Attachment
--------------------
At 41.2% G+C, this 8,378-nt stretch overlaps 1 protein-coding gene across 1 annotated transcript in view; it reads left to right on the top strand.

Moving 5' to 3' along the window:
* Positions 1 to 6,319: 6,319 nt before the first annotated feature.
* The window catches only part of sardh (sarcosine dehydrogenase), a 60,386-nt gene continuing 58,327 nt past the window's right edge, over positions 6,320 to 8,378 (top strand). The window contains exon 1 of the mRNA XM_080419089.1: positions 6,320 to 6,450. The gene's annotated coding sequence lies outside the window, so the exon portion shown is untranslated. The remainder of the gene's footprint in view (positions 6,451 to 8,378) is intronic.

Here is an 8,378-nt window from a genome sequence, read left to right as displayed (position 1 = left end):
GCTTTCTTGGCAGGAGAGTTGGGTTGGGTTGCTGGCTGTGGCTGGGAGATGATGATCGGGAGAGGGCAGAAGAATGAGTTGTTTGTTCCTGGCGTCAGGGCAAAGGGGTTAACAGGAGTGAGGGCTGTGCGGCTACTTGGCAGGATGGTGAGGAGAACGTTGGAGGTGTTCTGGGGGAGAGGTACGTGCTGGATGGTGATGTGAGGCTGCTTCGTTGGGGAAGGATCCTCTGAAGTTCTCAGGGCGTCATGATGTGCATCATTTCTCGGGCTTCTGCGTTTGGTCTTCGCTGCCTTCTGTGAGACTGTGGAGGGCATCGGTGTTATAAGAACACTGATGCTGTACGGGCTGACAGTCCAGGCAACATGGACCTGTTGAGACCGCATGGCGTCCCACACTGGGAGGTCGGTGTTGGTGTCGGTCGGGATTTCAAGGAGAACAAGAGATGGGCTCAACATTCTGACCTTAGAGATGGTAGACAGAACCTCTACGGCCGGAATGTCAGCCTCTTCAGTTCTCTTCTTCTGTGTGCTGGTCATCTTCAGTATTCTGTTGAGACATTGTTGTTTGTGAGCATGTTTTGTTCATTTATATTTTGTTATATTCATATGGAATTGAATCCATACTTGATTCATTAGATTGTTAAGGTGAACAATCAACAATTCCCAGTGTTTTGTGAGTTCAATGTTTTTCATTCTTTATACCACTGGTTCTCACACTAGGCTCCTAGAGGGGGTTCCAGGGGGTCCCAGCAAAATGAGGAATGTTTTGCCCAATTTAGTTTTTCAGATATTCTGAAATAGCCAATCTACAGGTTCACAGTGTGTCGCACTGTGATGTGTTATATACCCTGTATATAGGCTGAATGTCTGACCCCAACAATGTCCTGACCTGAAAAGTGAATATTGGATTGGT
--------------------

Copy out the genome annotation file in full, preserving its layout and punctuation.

At 41.2% G+C, this 8,378-nt stretch overlaps 1 protein-coding gene across 1 annotated transcript in view; it reads left to right on the top strand.

Moving 5' to 3' along the window:
* Positions 1 to 6,319: 6,319 nt before the first annotated feature.
* The window catches only part of sardh (sarcosine dehydrogenase), a 60,386-nt gene continuing 58,327 nt past the window's right edge, over positions 6,320 to 8,378 (top strand). The window contains exon 1 of the mRNA XM_080419089.1: positions 6,320 to 6,450. The gene's annotated coding sequence lies outside the window, so the exon portion shown is untranslated. The remainder of the gene's footprint in view (positions 6,451 to 8,378) is intronic.

Here is an 8,378-nt window from a genome sequence, read left to right as displayed (position 1 = left end):
GCTTTCTTGGCAGGAGAGTTGGGTTGGGTTGCTGGCTGTGGCTGGGAGATGATGATCGGGAGAGGGCAGAAGAATGAGTTGTTTGTTCCTGGCGTCAGGGCAAAGGGGTTAACAGGAGTGAGGGCTGTGCGGCTACTTGGCAGGATGGTGAGGAGAACGTTGGAGGTGTTCTGGGGGAGAGGTACGTGCTGGATGGTGATGTGAGGCTGCTTCGTTGGGGAAGGATCCTCTGAAGTTCTCAGGGCGTCATGATGTGCATCATTTCTCGGGCTTCTGCGTTTGGTCTTCGCTGCCTTCTGTGAGACTGTGGAGGGCATCGGTGTTATAAGAACACTGATGCTGTACGGGCTGACAGTCCAGGCAACATGGACCTGTTGAGACCGCATGGCGTCCCACACTGGGAGGTCGGTGTTGGTGTCGGTCGGGATTTCAAGGAGAACAAGAGATGGGCTCAACATTCTGACCTTAGAGATGGTAGACAGAACCTCTACGGCCGGAATGTCAGCCTCTTCAGTTCTCTTCTTCTGTGTGCTGGTCATCTTCAGTATTCTGTTGAGACATTGTTGTTTGTGAGCATGTTTTGTTCATTTATATTTTGTTATATTCATATGGAATTGAATCCATACTTGATTCATTAGATTGTTAAGGTGAACAATCAACAATTCCCAGTGTTTTGTGAGTTCAATGTTTTTCATTCTTTATACCACTGGTTCTCACACTAGGCTCCTAGAGGGGGTTCCAGGGGGTCCCAGCAAAATGAGGAATGTTTTGCCCAATTTAGTTTTTCAGATATTCTGAAATAGCCAATCTACAGGTTCACAGTGTGTCGCACTGTGATGTGTTATATACCCTGTATATAGGCTGAATGTCTGACCCCAACAATGTCCTGACCTGAAAAGTGAATATTGGATTGGT